You can also look on the left at the statistics. It goes beyond as to what we see with the column distribution and it adds the frequency of errors, empty string, min, max and depending on your column type it might add even more statistics. Sadly, this is only informational data – we can’t click on it to, let’s say, remove empty strings from the Column statistics pane.
Furthermore, the Column distribution to the right is also limited in the sense that we can not select multiple values at the same time to do a Keep or Remove of multiple rows at the same time
A bit of contrast: A competitor who provides a BETTER experience (IMHO)
One tool that I’ve had my eyes on for a number of years now is called Trifacta and they have this tool called Wrangler.
It’s a bit more than just a Data Preparation tool – it’s also a data exploration and they even say that it’s a data mining tool.
I even compared Power Query against Trifacta Wrangler a few years ago. You can check out that comparison here.
Instead of me telling you how cool that tool is, let me give you a screenshot of how their User Interface looks like:
They have a free version of their tool, so I encourage you to check it out.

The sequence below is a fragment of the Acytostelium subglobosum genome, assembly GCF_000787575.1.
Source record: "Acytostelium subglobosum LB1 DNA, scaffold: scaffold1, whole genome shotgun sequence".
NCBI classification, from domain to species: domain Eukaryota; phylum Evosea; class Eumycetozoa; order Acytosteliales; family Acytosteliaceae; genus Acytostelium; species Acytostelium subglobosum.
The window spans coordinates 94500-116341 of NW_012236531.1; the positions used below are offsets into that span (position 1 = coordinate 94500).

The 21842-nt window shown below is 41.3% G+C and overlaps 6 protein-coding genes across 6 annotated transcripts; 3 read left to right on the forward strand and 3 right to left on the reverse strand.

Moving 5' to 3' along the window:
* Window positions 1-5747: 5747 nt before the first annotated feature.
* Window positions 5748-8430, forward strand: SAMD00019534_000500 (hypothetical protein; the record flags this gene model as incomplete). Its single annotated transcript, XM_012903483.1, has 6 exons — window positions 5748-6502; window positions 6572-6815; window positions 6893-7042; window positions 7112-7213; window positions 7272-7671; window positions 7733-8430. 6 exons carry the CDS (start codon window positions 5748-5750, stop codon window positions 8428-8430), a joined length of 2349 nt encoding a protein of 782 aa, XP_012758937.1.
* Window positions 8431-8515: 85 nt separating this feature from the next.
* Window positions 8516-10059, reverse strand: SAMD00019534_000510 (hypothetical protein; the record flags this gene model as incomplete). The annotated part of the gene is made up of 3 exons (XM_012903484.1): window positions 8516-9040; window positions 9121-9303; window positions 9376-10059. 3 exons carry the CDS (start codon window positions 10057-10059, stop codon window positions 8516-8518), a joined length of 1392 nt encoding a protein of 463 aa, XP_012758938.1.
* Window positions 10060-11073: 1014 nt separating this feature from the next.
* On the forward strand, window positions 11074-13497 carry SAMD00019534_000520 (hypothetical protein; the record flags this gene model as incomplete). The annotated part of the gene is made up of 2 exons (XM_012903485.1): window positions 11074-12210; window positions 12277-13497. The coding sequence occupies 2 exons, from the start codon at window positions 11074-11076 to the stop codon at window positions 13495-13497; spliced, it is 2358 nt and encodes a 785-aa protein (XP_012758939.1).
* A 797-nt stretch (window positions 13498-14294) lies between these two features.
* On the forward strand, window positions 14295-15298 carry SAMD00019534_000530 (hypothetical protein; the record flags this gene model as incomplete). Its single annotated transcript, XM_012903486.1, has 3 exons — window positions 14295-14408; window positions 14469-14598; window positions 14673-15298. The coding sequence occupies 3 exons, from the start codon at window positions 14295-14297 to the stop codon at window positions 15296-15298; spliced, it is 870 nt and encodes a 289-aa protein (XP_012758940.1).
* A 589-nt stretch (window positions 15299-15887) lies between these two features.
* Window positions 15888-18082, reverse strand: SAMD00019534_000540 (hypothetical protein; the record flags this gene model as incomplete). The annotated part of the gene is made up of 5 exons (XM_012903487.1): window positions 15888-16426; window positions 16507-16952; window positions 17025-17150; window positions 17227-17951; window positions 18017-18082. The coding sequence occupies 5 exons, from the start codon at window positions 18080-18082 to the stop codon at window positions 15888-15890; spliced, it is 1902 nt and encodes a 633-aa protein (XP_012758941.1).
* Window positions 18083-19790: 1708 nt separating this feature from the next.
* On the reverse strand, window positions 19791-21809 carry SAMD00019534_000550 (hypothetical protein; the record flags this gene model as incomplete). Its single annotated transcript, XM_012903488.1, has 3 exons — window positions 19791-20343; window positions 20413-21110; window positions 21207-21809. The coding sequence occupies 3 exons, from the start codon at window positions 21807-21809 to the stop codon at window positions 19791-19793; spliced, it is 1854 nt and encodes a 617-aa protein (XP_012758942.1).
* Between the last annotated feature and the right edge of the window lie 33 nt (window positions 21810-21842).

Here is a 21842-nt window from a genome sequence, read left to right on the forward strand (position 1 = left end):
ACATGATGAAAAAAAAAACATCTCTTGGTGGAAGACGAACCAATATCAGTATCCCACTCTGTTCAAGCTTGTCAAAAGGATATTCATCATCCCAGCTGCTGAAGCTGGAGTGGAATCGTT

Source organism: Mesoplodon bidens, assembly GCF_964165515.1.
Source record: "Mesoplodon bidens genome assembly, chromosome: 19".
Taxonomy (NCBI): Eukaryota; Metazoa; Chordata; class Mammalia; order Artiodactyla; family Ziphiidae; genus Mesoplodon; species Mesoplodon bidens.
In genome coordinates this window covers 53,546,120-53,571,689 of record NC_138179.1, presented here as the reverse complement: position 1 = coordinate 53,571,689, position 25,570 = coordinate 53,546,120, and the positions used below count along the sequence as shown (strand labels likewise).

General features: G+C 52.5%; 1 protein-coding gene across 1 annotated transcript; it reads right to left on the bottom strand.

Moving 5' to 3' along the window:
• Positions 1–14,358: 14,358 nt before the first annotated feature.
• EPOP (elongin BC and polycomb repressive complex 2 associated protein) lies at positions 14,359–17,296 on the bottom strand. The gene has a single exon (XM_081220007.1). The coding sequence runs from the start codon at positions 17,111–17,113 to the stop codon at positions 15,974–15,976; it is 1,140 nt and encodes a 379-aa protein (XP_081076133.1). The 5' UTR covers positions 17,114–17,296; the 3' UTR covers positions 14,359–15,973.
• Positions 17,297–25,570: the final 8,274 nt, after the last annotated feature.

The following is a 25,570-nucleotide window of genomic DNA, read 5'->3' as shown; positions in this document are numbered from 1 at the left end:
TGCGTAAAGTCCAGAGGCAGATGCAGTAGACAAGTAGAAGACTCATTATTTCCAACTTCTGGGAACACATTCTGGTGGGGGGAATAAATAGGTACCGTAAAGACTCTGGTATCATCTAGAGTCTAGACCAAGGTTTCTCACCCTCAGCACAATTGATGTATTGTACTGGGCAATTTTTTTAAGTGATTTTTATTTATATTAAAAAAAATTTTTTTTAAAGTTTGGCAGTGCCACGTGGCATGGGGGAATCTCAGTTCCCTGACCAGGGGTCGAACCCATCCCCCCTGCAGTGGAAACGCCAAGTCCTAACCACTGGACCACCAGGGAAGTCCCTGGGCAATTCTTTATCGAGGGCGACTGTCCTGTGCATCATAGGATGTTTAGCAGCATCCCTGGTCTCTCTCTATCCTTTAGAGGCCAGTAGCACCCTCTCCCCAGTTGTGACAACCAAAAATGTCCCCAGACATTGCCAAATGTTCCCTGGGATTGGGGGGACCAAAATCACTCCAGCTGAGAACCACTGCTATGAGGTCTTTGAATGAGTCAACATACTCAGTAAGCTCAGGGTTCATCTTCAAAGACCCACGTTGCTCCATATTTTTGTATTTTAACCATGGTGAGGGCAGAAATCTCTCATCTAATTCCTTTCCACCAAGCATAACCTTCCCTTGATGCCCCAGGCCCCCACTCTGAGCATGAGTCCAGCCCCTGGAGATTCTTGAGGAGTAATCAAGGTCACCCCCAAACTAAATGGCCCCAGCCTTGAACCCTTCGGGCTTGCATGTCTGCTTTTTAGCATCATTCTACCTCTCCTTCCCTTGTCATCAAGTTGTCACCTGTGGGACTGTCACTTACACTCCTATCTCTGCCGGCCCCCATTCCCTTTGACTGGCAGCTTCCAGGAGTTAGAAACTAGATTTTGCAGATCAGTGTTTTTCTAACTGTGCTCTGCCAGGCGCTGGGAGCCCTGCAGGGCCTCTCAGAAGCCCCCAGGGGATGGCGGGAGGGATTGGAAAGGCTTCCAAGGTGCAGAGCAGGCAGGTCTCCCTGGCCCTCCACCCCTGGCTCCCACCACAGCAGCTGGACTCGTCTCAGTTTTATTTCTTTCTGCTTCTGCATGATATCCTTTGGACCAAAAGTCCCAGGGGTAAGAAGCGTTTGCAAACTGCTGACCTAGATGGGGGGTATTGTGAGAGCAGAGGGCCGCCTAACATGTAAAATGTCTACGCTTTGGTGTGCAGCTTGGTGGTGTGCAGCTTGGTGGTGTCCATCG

Now, who had the column distribution, quality and profiling first? Power Query or Wrangle? It was actually Wrangler who had it first. Years before Power Query even first began to create beta version of it.
In comparison to what we have with Power Query, you can see that we don’t have the overall “distinct” and “unique” count, but rather several visualizations that rely on the type of data type that we’re dealing with.
- For a date data type, we see a timeline
- For a numeric field, we see a range of values
- For text strings, we see how many categories
The visuals themselves work almost like you’d expect from the actual Power BI report canvas. There’s cross-filtering, so when you select a value (yes! You can select a value) the UI immediately highlights the rows where that value appears:
You can even hold the ctrl key to select multiple values at the same time (in this next image i’m selecting the codes B & C):
There are some drawbacks in comparison to Power Query. In this case, for example, the Trifacta Wrangler connector detects the errors but instead of showing them as errors, it doesn’t display them at all:
They’re categorized as missing values in the Data Quality of Trifacta Wrangler, while in Power Query you do have that distinction and depending on the case that might be extremely important.
Conclusion: Power Query is evolving into a Data Preparation & Data Exploration tool
It is crystal clear that these features are trying to provide a basic Data Exploration experience. Power Query has been positioning itself as THE data preparation tool, but it has always lack on the presentation layer for its users, so it’s trying to invest more in improving the current User eXperience and we’re on the right track.
There’s still a long way to go as you can see when we compare Power Query against other tools in the market, but it’s nice to know that the Power Query team is investing in improving the User eXperience.
Let me know your comments below on how you’re currently using these features today and what you think of them.